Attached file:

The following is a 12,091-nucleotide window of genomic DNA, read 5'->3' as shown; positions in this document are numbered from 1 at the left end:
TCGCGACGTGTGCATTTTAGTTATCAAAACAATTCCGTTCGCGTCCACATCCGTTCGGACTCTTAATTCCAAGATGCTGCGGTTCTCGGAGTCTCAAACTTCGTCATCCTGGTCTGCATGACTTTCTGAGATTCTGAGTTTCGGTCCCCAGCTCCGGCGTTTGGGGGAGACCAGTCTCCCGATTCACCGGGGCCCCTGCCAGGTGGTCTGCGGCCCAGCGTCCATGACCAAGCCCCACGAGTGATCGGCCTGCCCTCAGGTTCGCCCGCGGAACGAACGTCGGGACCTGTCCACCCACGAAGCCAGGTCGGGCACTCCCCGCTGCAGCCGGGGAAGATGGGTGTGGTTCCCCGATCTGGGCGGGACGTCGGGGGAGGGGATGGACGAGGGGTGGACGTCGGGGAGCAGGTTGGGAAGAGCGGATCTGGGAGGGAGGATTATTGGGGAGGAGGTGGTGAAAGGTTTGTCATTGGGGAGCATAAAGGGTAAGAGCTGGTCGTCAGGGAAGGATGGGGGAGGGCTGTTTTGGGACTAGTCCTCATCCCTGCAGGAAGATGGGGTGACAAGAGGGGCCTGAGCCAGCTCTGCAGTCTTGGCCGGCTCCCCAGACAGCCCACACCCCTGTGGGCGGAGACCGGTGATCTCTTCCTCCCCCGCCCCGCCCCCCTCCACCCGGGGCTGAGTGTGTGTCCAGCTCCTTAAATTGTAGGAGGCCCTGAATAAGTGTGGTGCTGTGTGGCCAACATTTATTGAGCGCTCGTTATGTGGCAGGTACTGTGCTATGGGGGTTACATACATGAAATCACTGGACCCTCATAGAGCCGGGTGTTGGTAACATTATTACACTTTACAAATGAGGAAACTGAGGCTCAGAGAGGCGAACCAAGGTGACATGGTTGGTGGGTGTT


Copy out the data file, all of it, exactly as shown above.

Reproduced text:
The following is a 12,091-nucleotide window of genomic DNA, read 5'->3' as shown; positions in this document are numbered from 1 at the left end:
TCGCGACGTGTGCATTTTAGTTATCAAAACAATTCCGTTCGCGTCCACATCCGTTCGGACTCTTAATTCCAAGATGCTGCGGTTCTCGGAGTCTCAAACTTCGTCATCCTGGTCTGCATGACTTTCTGAGATTCTGAGTTTCGGTCCCCAGCTCCGGCGTTTGGGGGAGACCAGTCTCCCGATTCACCGGGGCCCCTGCCAGGTGGTCTGCGGCCCAGCGTCCATGACCAAGCCCCACGAGTGATCGGCCTGCCCTCAGGTTCGCCCGCGGAACGAACGTCGGGACCTGTCCACCCACGAAGCCAGGTCGGGCACTCCCCGCTGCAGCCGGGGAAGATGGGTGTGGTTCCCCGATCTGGGCGGGACGTCGGGGGAGGGGATGGACGAGGGGTGGACGTCGGGGAGCAGGTTGGGAAGAGCGGATCTGGGAGGGAGGATTATTGGGGAGGAGGTGGTGAAAGGTTTGTCATTGGGGAGCATAAAGGGTAAGAGCTGGTCGTCAGGGAAGGATGGGGGAGGGCTGTTTTGGGACTAGTCCTCATCCCTGCAGGAAGATGGGGTGACAAGAGGGGCCTGAGCCAGCTCTGCAGTCTTGGCCGGCTCCCCAGACAGCCCACACCCCTGTGGGCGGAGACCGGTGATCTCTTCCTCCCCCGCCCCGCCCCCCTCCACCCGGGGCTGAGTGTGTGTCCAGCTCCTTAAATTGTAGGAGGCCCTGAATAAGTGTGGTGCTGTGTGGCCAACATTTATTGAGCGCTCGTTATGTGGCAGGTACTGTGCTATGGGGGTTACATACATGAAATCACTGGACCCTCATAGAGCCGGGTGTTGGTAACATTATTACACTTTACAAATGAGGAAACTGAGGCTCAGAGAGGCGAACCAAGGTGACATGGTTGGTGGGTGTT